Remember Denzel Washington’s role as the attorney in the movie, Philadelphia? Whenever he wanted to understand something, well, he’d say, “Explain this to me like I’m a two-year-old.” Well, dear reader, I’ve got some bad news for you. Explaining this to you like you’re a two-year-old is not what I’m about to do because I don’t quite get it myself. I do understand how a man might stop speaking to his wife’s friend after she stops speaking to her. He doesn’t want to find himself “cut off” for several weeks or months… But in general, why would all, or most, of this woman’s grown-ass friends stop speaking to the object of her disaffection, as well? And mind you, I’m talking about adult women, not junior high girls. That, I get.

If I have a choice, I don’t let others make up my mind for me. If a conversation takes place between two people, and I was not anywhere in the vicinity, or one of those two people conversing with each other, the only thing I can “assume” is that I don’t know what happened, or what was said. Also, if I have an ounce of intelligence, I know that when someone is angry with someone else, they will often try to make the object of their anger look wrong, stupid, or unworthy, and expect their “friends” to support them. And with reference to the Noble Eightfold Path, this violates Right Understanding, Right Thought, Right Speech, Right Action, Right Effort, and Right Mindfulness, and Right Concentration i.e., like, all but one step on the Path…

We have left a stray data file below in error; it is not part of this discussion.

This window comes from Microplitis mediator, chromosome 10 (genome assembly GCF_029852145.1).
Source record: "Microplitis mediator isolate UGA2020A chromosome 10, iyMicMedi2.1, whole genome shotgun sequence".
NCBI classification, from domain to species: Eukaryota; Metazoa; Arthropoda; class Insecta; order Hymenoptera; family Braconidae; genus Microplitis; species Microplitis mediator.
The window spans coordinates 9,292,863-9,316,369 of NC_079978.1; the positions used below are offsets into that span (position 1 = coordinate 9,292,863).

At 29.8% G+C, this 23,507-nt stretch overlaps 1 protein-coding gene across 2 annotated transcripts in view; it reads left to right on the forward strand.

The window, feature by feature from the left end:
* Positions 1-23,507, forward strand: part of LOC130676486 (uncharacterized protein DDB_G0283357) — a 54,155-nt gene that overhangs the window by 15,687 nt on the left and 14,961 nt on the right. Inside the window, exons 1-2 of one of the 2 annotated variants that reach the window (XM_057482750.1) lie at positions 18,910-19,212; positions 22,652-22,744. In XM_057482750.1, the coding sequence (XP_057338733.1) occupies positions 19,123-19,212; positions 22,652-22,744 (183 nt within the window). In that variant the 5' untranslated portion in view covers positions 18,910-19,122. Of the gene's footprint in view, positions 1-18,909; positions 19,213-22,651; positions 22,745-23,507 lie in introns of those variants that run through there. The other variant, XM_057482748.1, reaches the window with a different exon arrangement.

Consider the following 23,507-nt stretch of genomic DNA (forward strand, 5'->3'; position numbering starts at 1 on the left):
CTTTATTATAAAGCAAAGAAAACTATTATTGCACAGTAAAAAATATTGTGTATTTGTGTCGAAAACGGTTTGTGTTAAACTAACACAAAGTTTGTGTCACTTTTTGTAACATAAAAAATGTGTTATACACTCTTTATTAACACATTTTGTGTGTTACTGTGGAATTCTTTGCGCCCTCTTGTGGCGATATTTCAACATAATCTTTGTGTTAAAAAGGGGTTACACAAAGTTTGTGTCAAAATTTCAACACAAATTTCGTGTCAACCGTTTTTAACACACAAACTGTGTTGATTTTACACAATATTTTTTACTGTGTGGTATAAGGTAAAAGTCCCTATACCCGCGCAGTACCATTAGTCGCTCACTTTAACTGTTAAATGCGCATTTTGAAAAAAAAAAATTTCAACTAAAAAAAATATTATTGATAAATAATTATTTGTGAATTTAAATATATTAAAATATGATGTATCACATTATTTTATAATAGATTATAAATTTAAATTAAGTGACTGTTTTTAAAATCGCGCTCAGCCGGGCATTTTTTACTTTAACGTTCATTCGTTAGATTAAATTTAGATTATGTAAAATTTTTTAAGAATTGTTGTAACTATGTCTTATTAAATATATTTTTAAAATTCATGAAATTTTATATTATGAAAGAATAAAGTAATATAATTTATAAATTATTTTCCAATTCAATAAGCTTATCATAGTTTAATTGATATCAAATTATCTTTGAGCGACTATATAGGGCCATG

Obviously, there are exceptions. The object of someone’s anger could be a former abuser; a well-known busybody; or someone who has established him- or herself to be insane, a criminal, or dangerous in some other way. I “get” that. What I don’t get is why people shun others for no other reason than that of being told that they should do so… Even in our courts of law, which often fail miserably, a person is supposed to be considered innocent until proven guilty. Perhaps besides criminal and civil courts, we need “friendship” courts…